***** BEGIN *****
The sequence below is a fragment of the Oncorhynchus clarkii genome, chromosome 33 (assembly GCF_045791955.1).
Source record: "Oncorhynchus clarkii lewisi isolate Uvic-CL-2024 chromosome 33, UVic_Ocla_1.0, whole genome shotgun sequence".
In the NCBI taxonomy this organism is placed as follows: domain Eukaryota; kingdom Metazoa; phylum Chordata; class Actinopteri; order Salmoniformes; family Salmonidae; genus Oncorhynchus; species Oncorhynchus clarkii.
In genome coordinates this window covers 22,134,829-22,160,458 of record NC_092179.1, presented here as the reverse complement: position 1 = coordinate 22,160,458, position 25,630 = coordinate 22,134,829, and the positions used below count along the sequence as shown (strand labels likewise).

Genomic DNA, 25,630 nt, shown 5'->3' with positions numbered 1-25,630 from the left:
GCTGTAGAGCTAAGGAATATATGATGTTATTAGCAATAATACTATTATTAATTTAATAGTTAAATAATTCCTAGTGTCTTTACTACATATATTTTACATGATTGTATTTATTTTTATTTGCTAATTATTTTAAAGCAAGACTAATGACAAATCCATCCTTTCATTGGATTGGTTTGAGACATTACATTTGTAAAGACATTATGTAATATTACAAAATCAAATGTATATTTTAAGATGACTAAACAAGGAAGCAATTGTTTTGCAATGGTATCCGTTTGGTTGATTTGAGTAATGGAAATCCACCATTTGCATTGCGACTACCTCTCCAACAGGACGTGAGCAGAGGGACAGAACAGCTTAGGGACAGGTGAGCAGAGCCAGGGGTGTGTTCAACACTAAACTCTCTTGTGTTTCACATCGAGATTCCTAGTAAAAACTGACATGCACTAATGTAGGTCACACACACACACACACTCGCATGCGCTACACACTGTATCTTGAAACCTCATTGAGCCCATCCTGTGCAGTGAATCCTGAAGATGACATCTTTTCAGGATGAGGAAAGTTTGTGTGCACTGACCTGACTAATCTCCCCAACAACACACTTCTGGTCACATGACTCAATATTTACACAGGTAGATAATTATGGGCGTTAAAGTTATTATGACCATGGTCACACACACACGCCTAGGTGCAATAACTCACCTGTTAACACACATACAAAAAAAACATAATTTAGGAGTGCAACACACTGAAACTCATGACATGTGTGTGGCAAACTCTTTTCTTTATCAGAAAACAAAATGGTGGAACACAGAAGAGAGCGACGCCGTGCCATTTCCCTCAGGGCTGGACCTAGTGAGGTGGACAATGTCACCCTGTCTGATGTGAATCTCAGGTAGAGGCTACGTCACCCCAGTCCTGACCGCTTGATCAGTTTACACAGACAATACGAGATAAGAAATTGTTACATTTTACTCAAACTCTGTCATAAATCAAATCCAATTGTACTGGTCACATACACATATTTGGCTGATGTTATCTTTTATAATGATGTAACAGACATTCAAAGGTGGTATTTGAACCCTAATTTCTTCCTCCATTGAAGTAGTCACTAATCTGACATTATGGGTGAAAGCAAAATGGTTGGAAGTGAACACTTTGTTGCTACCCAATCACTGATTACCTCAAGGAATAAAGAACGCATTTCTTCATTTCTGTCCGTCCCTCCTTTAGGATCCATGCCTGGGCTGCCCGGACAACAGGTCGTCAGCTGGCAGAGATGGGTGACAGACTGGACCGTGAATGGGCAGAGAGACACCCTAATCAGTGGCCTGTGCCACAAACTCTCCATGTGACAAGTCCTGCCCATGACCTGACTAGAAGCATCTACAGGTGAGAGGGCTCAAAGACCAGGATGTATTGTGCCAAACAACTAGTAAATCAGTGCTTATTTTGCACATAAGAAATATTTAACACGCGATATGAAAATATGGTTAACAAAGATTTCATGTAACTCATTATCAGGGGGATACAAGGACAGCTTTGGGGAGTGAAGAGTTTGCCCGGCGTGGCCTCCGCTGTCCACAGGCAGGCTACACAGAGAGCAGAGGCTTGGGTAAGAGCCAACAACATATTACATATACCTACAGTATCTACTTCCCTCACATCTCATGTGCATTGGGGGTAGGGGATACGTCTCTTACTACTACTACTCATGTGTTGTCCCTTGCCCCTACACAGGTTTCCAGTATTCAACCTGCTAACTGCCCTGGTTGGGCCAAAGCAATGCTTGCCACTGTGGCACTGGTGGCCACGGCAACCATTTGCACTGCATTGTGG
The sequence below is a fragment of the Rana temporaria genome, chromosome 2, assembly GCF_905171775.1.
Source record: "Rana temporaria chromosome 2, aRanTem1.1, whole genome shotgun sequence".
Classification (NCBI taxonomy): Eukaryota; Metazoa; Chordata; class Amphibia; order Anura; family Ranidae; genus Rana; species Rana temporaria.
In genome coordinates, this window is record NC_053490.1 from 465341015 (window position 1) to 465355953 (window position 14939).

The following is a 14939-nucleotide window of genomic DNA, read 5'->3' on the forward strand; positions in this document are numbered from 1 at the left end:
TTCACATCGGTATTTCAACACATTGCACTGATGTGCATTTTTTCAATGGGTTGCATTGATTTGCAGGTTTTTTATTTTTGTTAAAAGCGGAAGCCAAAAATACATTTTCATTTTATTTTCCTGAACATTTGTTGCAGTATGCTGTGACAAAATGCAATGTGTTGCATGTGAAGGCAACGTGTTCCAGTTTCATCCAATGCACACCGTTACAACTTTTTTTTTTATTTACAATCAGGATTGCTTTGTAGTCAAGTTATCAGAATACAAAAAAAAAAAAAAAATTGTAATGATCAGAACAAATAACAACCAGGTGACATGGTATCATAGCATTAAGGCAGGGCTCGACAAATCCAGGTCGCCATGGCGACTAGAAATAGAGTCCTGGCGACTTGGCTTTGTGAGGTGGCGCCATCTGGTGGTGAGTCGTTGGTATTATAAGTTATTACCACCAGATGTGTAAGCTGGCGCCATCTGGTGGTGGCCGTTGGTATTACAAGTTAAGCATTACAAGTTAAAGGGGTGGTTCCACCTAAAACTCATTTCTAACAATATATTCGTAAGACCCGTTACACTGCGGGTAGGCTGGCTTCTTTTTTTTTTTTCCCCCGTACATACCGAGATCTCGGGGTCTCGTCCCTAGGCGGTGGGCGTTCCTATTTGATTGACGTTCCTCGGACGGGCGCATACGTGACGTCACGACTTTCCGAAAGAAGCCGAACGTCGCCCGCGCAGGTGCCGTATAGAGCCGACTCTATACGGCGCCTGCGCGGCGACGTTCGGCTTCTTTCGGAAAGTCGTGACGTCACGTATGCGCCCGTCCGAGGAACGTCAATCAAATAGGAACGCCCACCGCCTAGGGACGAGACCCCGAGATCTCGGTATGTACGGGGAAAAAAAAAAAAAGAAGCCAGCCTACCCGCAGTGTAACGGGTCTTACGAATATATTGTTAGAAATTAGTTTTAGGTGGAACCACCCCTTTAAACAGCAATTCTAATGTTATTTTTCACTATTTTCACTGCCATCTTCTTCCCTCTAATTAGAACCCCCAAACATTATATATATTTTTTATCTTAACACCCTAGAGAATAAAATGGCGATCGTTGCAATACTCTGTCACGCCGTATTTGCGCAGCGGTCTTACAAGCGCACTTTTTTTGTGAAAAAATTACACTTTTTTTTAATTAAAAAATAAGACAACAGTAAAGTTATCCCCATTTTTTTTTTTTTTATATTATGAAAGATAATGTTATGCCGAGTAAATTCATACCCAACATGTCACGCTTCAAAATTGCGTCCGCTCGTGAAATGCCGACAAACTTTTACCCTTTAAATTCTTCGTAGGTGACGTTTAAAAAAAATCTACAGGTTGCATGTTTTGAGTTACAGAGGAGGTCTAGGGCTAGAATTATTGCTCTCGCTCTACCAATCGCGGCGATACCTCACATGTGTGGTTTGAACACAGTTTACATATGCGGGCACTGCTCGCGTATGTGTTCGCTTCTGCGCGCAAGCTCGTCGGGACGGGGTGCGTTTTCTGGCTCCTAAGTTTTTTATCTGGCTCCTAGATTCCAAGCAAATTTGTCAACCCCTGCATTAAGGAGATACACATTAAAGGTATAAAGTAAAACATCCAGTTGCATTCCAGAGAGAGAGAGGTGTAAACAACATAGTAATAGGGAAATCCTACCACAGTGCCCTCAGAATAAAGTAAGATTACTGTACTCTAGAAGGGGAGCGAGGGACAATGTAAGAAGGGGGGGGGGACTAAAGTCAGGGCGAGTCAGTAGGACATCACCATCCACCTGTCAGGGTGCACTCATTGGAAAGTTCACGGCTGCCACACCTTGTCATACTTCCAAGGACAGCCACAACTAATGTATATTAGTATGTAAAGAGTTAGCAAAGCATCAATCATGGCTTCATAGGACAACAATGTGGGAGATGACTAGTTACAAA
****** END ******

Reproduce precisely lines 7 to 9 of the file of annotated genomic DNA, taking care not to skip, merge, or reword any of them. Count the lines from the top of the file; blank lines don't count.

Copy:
The sequence below is a fragment of the Rana temporaria genome, chromosome 2, assembly GCF_905171775.1.
Source record: "Rana temporaria chromosome 2, aRanTem1.1, whole genome shotgun sequence".
Classification (NCBI taxonomy): Eukaryota; Metazoa; Chordata; class Amphibia; order Anura; family Ranidae; genus Rana; species Rana temporaria.